Historically the Vietnamese in coastal settlements greatly feared the Katu because of their frequent raids on villages, less to pillage than to kill and obtain human blood for their ritual sacrifices. During the reigns of Minh Mang (1820–41) and Thieu Tri (1841–47), the “blood raids” were so numerous that the royal court was prompted to organize ceremonial presentations of buffalo and other gifts to Katu chiefs in the vain hope of ending the raids. During the French colonial period the only Vietnamese who had contact with the Katu were Vietnamese traders, woodcutters, and those in search of precious oils. But despite their familiarity with the Katu, it was not unusual for these Vietnamese to fall victim to the raids. In preparation for the field trip I joined my friend the American missionary the Reverend Gordon Smith (who had founded the Ban Me Thuot mission) and Philip Hodgeson of the British Embassy at the Smith’s compound in Danang (which everyone still called by its French name, Tourane). A cook and handyman joined us. Located on a beautiful bay, Danang had faded colonial charm, and the boarded-up Grand Hotel on the Han River lent a ghost-town air. Having already visited the Katu, Gordon knew that blood raids normally do not take place in August, a time when villages experienced food shortages. So he arranged with the priest in charge of the Catholic Relief Service in Danang to obtain rice, which would be accompanied by a Vietnamese nurse in a larger boat. Gordon Smith was an unusual man, deeply concerned with the welfare of the highland people, a missionary with extensive ethnographic interests. His son Douglas was with the U.S. Information Service in Saigon, another son Stan was studying for the ministry, and a third son Leslie was a professional hunter who took Americans hunting in the mountains.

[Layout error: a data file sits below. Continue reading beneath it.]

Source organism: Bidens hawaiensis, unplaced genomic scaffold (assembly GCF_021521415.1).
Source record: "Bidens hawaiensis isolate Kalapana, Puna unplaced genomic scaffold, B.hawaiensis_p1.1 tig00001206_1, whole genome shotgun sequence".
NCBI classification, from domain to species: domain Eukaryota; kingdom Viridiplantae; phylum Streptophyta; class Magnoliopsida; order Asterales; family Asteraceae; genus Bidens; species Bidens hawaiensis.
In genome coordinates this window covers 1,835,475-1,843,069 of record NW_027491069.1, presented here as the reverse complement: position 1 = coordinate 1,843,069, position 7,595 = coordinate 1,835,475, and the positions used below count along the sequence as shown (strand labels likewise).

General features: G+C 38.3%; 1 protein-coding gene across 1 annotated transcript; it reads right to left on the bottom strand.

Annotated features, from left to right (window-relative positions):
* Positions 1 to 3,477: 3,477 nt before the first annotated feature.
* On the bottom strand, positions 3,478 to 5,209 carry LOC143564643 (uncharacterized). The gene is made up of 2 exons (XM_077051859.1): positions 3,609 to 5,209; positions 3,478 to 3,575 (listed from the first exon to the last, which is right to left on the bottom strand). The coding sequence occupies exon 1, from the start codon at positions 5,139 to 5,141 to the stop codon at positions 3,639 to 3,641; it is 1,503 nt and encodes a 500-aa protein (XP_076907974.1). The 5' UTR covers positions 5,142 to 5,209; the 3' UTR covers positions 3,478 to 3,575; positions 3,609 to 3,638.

With our bedrolls, food, and other gear we drove in a Land Rover south to Hoi An. There, Gordon contacted Mr. Phuong, a wood vendor who spoke Katu and knew their villages. We boarded two sampans belonging to a hardy woman and her equally hardy daughter. They positioned themselves at the rear of the sampans to pole them against the current and move upstream in the Thu Bon River. Leaving Hoi An, the mountains were covered with somber thick forest. The cook served a lunch of canned meat with bread. Afternoon air became heavy and moist as the women guided the sampans through rapids. Sitting erect in his sampan and wearing a toupee, Gordon Smith looked for all the world like the storied Western explorer in the tropics. Toward dusk we reached a small Vietnamese settlement where we slept in the communal temple. The cook purchased strange brown rice from the villagers. It turned out to be tasteless (the cook insisted it was good for us because it contained “histamine”), so we opened a sack of relief rice for dinner.